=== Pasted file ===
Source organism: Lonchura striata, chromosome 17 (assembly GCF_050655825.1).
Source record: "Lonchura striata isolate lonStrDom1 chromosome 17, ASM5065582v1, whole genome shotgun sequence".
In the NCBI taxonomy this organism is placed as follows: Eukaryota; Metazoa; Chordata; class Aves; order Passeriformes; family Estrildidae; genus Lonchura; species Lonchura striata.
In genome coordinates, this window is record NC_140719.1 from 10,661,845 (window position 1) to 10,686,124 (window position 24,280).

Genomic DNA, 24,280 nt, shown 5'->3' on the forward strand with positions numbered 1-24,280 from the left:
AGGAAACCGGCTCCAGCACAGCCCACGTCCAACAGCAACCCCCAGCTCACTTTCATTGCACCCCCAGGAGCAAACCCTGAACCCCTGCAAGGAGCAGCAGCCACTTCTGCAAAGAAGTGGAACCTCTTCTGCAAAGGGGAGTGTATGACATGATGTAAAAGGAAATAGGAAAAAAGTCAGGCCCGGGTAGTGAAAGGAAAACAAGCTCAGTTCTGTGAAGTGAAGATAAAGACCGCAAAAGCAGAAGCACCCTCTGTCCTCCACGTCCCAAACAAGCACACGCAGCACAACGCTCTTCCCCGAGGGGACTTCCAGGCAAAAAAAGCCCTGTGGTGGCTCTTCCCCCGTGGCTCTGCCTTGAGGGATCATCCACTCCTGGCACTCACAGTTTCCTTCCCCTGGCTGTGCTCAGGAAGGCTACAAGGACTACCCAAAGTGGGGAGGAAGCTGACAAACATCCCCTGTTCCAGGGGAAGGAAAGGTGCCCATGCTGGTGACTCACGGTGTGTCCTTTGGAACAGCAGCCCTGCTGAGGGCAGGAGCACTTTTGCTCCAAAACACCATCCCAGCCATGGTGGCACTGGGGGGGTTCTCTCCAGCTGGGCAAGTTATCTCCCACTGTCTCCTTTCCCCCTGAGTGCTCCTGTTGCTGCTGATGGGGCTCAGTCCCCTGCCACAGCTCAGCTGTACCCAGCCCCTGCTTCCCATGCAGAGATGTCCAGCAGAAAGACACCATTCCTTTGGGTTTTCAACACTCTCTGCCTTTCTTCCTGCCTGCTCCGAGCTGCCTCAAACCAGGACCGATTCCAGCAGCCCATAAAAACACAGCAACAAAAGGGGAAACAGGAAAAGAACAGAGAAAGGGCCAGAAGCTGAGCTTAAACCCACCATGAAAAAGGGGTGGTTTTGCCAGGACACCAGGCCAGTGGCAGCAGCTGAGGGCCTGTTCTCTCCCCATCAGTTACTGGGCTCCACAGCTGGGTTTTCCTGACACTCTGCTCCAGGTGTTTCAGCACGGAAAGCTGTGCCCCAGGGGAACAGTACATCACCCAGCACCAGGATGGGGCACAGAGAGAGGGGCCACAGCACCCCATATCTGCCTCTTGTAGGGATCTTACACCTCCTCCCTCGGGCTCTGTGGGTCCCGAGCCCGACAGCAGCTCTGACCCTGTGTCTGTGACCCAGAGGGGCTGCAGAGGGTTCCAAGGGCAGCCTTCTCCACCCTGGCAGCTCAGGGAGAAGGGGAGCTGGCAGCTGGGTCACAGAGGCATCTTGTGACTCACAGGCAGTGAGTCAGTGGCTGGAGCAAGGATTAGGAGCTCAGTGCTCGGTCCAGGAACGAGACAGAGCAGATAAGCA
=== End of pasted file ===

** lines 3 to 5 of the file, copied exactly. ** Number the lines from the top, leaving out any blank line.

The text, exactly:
In the NCBI taxonomy this organism is placed as follows: Eukaryota; Metazoa; Chordata; class Aves; order Passeriformes; family Estrildidae; genus Lonchura; species Lonchura striata.
In genome coordinates, this window is record NC_140719.1 from 10,661,845 (window position 1) to 10,686,124 (window position 24,280).

Genomic DNA, 24,280 nt, shown 5'->3' on the forward strand with positions numbered 1-24,280 from the left: